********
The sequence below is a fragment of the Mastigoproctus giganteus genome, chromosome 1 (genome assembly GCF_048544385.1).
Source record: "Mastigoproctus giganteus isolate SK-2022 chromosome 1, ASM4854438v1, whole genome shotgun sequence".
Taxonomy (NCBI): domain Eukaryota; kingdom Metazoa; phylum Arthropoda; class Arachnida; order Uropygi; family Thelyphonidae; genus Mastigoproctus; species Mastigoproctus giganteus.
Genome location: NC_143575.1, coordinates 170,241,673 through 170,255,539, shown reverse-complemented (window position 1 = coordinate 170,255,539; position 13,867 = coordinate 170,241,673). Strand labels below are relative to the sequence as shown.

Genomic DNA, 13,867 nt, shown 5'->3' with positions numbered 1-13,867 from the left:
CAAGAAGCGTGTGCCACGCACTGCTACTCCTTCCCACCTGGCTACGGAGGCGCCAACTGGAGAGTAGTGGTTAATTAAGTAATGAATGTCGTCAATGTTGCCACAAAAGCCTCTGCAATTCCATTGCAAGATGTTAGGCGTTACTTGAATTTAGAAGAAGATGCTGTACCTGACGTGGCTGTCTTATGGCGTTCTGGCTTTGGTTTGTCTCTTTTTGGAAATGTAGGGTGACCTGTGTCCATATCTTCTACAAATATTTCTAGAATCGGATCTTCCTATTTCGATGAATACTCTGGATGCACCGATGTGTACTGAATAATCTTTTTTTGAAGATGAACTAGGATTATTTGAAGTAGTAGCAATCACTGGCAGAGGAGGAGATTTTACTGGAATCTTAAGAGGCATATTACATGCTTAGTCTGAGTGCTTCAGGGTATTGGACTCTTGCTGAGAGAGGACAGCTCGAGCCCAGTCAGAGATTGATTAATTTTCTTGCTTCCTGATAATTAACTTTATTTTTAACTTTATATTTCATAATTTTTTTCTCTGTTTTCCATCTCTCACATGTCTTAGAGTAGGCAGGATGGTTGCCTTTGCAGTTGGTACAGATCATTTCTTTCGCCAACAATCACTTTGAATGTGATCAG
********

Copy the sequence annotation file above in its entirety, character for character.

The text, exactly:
The sequence below is a fragment of the Mastigoproctus giganteus genome, chromosome 1 (genome assembly GCF_048544385.1).
Source record: "Mastigoproctus giganteus isolate SK-2022 chromosome 1, ASM4854438v1, whole genome shotgun sequence".
Taxonomy (NCBI): domain Eukaryota; kingdom Metazoa; phylum Arthropoda; class Arachnida; order Uropygi; family Thelyphonidae; genus Mastigoproctus; species Mastigoproctus giganteus.
Genome location: NC_143575.1, coordinates 170,241,673 through 170,255,539, shown reverse-complemented (window position 1 = coordinate 170,255,539; position 13,867 = coordinate 170,241,673). Strand labels below are relative to the sequence as shown.

Genomic DNA, 13,867 nt, shown 5'->3' with positions numbered 1-13,867 from the left:
CAAGAAGCGTGTGCCACGCACTGCTACTCCTTCCCACCTGGCTACGGAGGCGCCAACTGGAGAGTAGTGGTTAATTAAGTAATGAATGTCGTCAATGTTGCCACAAAAGCCTCTGCAATTCCATTGCAAGATGTTAGGCGTTACTTGAATTTAGAAGAAGATGCTGTACCTGACGTGGCTGTCTTATGGCGTTCTGGCTTTGGTTTGTCTCTTTTTGGAAATGTAGGGTGACCTGTGTCCATATCTTCTACAAATATTTCTAGAATCGGATCTTCCTATTTCGATGAATACTCTGGATGCACCGATGTGTACTGAATAATCTTTTTTTGAAGATGAACTAGGATTATTTGAAGTAGTAGCAATCACTGGCAGAGGAGGAGATTTTACTGGAATCTTAAGAGGCATATTACATGCTTAGTCTGAGTGCTTCAGGGTATTGGACTCTTGCTGAGAGAGGACAGCTCGAGCCCAGTCAGAGATTGATTAATTTTCTTGCTTCCTGATAATTAACTTTATTTTTAACTTTATATTTCATAATTTTTTTCTCTGTTTTCCATCTCTCACATGTCTTAGAGTAGGCAGGATGGTTGCCTTTGCAGTTGGTACAGATCATTTCTTTCGCCAACAATCACTTTGAATGTGATCAG